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  • Playing with Arpeggiators

    February 21st, 2020
    contra, jammer, music
    If you listen to music with synths from the 70s and 80s one sound you'll run into is an arpeggiator. Listen to the synth bass that comes in about 8s into:


    Rush - The Weapon

    There are a lot of other interesting examples in this Vintage Synth discussion. The general idea is that you can make repeated patterns out of a series of notes, and the automation can move between notes faster than it would be practical or comfortable to play them.

    I wanted to try this out with my rhythm stage setup, which meant I needed to teach my software about time. I don't want to be locked to one tempo, or even have to decide about tempo ahead of time, so I decided to start by teaching the system how to read the tempo off tapping my foot.

    There are probably a lot of clever ways to do this, but I went with something brute force: each time I tap my foot I consider the past taps, and I compute how likely each potential tempo from 100 to 140 is. The tempo with the lowest error is the best one, and if the error is below an experimentally determined threshold the system decides it knows what speed I'm playing.

    Between each beat it has eight opportunities to play things. If I were playing jigs six would be possible, but I haven't figured that out yet. For example, I can set it to play "1 1 8 8 1 1 8 8", which sounds like rocking octaves with each note doubled. Or I could play "1 - 8 - 13 - 16 -" , or any other pattern.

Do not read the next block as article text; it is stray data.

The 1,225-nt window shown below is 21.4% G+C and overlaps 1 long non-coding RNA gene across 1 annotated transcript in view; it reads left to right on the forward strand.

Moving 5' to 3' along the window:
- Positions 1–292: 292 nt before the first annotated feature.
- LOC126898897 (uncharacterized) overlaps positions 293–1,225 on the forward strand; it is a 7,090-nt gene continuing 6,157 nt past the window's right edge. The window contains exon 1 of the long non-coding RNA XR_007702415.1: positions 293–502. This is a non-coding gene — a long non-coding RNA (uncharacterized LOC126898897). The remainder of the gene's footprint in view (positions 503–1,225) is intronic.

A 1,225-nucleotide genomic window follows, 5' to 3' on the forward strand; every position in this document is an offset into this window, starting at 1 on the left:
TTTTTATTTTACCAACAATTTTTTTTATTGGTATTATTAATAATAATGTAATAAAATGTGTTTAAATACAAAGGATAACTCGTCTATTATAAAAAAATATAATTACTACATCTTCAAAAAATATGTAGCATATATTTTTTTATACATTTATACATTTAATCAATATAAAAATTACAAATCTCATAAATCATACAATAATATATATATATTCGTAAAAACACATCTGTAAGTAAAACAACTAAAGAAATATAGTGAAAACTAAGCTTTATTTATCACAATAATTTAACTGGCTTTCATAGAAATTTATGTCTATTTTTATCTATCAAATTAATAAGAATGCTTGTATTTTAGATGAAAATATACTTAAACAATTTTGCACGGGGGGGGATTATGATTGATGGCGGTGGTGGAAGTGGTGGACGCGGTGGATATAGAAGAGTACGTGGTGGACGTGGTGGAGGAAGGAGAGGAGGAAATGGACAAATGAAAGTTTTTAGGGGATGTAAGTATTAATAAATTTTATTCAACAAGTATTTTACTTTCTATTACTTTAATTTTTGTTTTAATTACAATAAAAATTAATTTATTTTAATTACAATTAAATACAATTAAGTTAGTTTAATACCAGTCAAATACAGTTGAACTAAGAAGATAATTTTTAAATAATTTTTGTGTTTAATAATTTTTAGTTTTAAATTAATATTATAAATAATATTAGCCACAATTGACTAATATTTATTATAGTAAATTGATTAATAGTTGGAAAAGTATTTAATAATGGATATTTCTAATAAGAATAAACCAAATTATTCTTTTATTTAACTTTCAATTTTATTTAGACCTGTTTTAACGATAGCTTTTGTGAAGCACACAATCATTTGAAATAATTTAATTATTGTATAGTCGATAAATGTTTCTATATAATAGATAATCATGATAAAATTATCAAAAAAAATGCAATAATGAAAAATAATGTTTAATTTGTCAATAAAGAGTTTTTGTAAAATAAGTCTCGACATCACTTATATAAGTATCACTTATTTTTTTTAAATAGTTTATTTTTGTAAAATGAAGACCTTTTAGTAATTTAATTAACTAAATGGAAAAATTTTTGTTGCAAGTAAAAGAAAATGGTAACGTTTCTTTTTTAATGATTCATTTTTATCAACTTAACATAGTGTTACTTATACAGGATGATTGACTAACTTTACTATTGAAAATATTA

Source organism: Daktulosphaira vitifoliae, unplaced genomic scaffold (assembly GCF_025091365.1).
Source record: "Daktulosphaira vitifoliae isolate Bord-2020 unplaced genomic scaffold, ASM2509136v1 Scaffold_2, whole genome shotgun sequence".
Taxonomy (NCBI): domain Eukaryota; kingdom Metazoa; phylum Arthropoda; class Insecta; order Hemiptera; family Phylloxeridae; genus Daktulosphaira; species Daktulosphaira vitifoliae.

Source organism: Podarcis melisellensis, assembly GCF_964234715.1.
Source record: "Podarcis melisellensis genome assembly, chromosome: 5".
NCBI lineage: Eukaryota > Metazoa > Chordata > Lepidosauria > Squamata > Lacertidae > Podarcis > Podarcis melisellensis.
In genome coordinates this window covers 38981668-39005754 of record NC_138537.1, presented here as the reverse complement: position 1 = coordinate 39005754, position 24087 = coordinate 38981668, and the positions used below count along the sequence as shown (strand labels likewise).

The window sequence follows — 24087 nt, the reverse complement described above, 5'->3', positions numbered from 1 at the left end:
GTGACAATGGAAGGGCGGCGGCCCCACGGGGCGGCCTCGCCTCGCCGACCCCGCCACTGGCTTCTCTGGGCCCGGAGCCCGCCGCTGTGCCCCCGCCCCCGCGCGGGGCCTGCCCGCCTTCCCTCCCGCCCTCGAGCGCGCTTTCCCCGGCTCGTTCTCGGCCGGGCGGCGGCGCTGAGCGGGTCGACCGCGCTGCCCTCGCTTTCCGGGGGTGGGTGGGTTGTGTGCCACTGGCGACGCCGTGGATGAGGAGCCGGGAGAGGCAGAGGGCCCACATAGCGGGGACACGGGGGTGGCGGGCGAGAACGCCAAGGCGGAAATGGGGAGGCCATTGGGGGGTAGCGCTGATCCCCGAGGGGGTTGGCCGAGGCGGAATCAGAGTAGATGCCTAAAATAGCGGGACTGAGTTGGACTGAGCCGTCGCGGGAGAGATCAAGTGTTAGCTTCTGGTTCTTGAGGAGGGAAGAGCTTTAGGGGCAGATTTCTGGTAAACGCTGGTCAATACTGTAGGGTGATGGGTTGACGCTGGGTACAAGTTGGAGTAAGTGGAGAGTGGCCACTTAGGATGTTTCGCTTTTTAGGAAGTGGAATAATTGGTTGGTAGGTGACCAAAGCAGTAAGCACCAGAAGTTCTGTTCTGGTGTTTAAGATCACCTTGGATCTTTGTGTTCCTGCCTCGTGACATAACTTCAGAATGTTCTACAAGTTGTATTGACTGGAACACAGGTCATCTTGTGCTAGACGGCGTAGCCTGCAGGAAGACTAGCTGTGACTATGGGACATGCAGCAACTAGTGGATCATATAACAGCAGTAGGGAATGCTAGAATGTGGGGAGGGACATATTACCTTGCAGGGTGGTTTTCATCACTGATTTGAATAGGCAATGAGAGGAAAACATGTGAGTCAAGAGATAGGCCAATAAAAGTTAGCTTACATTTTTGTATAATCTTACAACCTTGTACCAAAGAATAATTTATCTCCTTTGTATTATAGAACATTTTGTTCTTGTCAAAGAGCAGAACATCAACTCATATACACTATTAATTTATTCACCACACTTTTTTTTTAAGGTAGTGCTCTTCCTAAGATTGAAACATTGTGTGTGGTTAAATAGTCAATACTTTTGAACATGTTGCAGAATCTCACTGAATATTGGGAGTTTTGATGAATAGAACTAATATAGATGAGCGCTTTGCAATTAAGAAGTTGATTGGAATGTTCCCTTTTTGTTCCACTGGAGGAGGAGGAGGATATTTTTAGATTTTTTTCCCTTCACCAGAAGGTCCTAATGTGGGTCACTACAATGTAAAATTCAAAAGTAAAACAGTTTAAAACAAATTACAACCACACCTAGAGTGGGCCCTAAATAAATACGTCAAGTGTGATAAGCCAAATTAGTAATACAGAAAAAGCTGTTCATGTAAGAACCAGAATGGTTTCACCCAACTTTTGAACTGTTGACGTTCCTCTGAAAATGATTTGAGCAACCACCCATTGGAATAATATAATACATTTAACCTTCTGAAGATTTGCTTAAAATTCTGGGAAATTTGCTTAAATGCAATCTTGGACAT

Once I have the ability to play notes a fraction of the way through the beat I can also use that for drums. My normal approach to drums is built around tapping a foot for each sound I want to trigger, but my feet are only so capable and there are a lot of patterns I can't play. With this I can set the system to play something like "K - - - H - H -", which is essentially French Canadian feet on drumkit. At some point I want to record some foot samples and make it do actual feet.

    Putting this all together I can use it to fill out my mandolin playing:


    mandolin with arpeggiator

    Or my piano playing:


    piano with arpeggiator

    This opens up a bunch of possibilities, and I suspect there are a lot of things I'm going to want to do with it that I haven't thought of out yet.

    Comment via: facebook, lesswrong

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